Social acceptability and impact of demand-side flexibility for emission reductions in Germany and Great Britain

Gleue Marvin, Grünewald Philipp, Löschel Andreas, Unterberg Jens

The rapid uptake of renewable energy sources requires new forms of flexibility in electricity systems, including a more responsive demand-side. The social acceptability, scale and economic value of flexible demand remain subjects of conjecture. In this paper we inform this debate with a mixed methods approach using three instruments: surveys, observations and modelling. This multi-method approach brings out similarities and differences between Germany and Great Britain in relation to demandside flexibility. Participants in both countries express a high willingness to participate in time variant tariffs, but their implementation may need to be context specific. In Germany national peak demand occurs at midday, when PV generation results in lower emission factors. Conversely, British peak demand is in the early evening when emission factors are at their highest. The differences in responses allow us to explore important technical and cultural differences affecting the need for flexibility. Germany gains most from flexibility during the daytime in summer, while flexibility in Great Britain contributes most during winter evenings. We observe high degrees of acceptability of time-variant electricity tariffs (55\%) and willingness to shift demand is high, resulting in peak demand reductions of up to 14.5\%. However, the resulting cost and carbon savings of these efforts is less than 2\% in both countries. We conclude that short term carbon or cost savings may be less powerful motivators for load shifting measures than long term system decarbonisation.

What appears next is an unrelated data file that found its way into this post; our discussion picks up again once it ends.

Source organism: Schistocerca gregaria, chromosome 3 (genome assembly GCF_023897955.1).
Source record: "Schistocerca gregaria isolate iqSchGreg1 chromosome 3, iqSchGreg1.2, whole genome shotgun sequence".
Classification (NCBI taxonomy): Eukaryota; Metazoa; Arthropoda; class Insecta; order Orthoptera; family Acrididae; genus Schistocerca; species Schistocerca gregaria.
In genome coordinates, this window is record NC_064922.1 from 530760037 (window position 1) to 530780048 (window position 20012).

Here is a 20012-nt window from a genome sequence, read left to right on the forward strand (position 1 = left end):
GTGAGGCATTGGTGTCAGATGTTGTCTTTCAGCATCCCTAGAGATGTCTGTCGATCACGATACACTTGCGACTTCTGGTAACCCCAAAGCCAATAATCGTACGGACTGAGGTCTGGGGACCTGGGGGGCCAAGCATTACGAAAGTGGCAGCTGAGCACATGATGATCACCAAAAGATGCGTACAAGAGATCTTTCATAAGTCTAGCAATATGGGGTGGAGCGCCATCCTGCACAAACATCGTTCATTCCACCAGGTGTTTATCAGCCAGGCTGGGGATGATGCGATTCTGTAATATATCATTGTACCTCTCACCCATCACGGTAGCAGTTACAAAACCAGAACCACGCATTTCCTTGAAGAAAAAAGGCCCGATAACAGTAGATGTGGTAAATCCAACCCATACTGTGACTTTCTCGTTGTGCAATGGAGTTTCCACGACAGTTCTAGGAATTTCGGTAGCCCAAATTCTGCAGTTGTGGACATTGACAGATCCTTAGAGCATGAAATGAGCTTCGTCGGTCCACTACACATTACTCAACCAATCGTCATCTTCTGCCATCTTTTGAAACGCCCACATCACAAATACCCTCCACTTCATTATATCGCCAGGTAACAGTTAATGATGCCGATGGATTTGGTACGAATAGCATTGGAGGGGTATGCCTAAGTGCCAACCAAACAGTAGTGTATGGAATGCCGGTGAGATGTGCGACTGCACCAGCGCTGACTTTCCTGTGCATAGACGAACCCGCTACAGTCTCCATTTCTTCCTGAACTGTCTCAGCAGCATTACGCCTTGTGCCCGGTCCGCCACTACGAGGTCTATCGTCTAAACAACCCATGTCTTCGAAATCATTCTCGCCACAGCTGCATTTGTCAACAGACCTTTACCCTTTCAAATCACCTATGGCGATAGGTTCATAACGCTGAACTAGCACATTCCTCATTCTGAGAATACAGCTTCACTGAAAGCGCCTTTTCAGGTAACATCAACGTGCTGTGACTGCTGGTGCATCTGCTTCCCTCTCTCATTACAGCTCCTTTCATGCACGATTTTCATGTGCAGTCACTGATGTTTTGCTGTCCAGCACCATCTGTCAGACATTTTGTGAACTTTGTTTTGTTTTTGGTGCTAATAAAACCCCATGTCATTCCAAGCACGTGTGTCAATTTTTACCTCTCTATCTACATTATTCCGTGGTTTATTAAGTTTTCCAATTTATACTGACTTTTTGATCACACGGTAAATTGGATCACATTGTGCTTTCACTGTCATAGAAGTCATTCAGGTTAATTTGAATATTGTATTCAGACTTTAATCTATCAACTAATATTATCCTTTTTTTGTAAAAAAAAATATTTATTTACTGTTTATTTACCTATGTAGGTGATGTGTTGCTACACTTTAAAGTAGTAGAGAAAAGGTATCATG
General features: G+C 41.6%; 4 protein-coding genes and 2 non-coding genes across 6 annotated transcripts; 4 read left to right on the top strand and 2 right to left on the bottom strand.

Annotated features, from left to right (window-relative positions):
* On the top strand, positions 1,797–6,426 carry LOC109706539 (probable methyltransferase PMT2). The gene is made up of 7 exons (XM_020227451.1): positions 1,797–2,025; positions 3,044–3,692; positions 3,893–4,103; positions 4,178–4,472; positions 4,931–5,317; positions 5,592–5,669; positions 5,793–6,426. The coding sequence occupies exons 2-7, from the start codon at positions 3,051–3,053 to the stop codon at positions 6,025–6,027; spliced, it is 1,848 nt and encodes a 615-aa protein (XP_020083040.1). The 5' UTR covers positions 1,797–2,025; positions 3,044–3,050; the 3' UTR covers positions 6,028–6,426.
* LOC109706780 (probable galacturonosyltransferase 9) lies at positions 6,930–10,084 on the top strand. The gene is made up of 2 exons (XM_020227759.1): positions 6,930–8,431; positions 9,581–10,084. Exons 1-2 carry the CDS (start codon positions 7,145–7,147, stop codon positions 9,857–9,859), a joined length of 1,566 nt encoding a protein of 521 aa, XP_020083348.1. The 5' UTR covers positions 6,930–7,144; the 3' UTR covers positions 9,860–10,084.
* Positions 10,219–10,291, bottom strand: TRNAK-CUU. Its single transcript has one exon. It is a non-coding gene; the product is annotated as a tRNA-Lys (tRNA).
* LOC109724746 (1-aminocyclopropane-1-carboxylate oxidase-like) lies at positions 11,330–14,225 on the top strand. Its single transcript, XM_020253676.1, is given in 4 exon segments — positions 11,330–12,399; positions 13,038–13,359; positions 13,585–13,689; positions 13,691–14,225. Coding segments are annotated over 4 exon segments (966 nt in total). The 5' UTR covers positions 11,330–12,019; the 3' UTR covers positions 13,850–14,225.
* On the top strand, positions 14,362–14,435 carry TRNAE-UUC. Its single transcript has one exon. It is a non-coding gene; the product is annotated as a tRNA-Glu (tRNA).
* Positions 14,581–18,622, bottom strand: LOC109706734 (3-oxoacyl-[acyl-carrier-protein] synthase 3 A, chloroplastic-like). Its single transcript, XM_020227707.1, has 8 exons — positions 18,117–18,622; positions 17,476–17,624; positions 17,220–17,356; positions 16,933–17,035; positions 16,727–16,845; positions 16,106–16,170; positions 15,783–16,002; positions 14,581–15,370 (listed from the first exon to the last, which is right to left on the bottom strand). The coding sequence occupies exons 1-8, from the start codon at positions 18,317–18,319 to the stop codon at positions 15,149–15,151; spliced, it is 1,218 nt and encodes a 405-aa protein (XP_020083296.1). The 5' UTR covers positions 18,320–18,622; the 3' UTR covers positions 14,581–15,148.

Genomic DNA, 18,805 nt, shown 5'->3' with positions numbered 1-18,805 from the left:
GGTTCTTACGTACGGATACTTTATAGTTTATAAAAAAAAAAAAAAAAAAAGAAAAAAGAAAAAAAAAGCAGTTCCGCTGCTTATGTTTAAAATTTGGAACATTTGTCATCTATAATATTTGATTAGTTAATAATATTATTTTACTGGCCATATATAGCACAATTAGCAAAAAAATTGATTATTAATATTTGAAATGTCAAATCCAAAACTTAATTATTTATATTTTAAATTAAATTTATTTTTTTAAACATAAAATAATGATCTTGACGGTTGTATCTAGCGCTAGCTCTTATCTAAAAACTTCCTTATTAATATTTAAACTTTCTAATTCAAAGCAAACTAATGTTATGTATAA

Demand Side Response; Flexible energy demand; Carbon emissions; Social; acceptability; Energy policy

Publication type
Forschungsartikel (Zeitschrift)

Peer reviewed

Publication status
accepted / in press (not yet published)


Energy Research & Social Science